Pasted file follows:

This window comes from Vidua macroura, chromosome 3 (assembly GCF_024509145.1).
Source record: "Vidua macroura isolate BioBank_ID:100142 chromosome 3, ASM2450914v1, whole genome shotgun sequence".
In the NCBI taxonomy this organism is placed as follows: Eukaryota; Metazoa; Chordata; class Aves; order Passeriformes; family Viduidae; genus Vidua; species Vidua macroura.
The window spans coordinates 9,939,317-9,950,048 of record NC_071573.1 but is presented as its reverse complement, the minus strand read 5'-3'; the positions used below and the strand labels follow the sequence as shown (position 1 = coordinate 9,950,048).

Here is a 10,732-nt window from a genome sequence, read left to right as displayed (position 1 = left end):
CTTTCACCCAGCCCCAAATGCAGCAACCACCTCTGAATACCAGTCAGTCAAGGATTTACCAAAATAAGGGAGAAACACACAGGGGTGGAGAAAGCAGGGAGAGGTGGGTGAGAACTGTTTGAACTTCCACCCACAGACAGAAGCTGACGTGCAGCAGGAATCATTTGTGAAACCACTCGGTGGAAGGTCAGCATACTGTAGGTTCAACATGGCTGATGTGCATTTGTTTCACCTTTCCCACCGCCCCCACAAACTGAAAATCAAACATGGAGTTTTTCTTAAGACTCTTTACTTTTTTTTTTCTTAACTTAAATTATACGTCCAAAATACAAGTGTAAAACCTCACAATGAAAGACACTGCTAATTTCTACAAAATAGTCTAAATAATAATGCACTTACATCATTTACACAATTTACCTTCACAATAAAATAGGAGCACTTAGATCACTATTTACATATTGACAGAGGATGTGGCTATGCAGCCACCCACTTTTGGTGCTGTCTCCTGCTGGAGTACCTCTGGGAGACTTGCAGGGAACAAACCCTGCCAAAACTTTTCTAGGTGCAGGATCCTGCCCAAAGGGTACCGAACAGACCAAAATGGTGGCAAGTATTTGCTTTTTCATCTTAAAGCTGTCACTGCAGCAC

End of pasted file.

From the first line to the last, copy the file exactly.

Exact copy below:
This window comes from Vidua macroura, chromosome 3 (assembly GCF_024509145.1).
Source record: "Vidua macroura isolate BioBank_ID:100142 chromosome 3, ASM2450914v1, whole genome shotgun sequence".
In the NCBI taxonomy this organism is placed as follows: Eukaryota; Metazoa; Chordata; class Aves; order Passeriformes; family Viduidae; genus Vidua; species Vidua macroura.
The window spans coordinates 9,939,317-9,950,048 of record NC_071573.1 but is presented as its reverse complement, the minus strand read 5'-3'; the positions used below and the strand labels follow the sequence as shown (position 1 = coordinate 9,950,048).

Here is a 10,732-nt window from a genome sequence, read left to right as displayed (position 1 = left end):
CTTTCACCCAGCCCCAAATGCAGCAACCACCTCTGAATACCAGTCAGTCAAGGATTTACCAAAATAAGGGAGAAACACACAGGGGTGGAGAAAGCAGGGAGAGGTGGGTGAGAACTGTTTGAACTTCCACCCACAGACAGAAGCTGACGTGCAGCAGGAATCATTTGTGAAACCACTCGGTGGAAGGTCAGCATACTGTAGGTTCAACATGGCTGATGTGCATTTGTTTCACCTTTCCCACCGCCCCCACAAACTGAAAATCAAACATGGAGTTTTTCTTAAGACTCTTTACTTTTTTTTTTCTTAACTTAAATTATACGTCCAAAATACAAGTGTAAAACCTCACAATGAAAGACACTGCTAATTTCTACAAAATAGTCTAAATAATAATGCACTTACATCATTTACACAATTTACCTTCACAATAAAATAGGAGCACTTAGATCACTATTTACATATTGACAGAGGATGTGGCTATGCAGCCACCCACTTTTGGTGCTGTCTCCTGCTGGAGTACCTCTGGGAGACTTGCAGGGAACAAACCCTGCCAAAACTTTTCTAGGTGCAGGATCCTGCCCAAAGGGTACCGAACAGACCAAAATGGTGGCAAGTATTTGCTTTTTCATCTTAAAGCTGTCACTGCAGCAC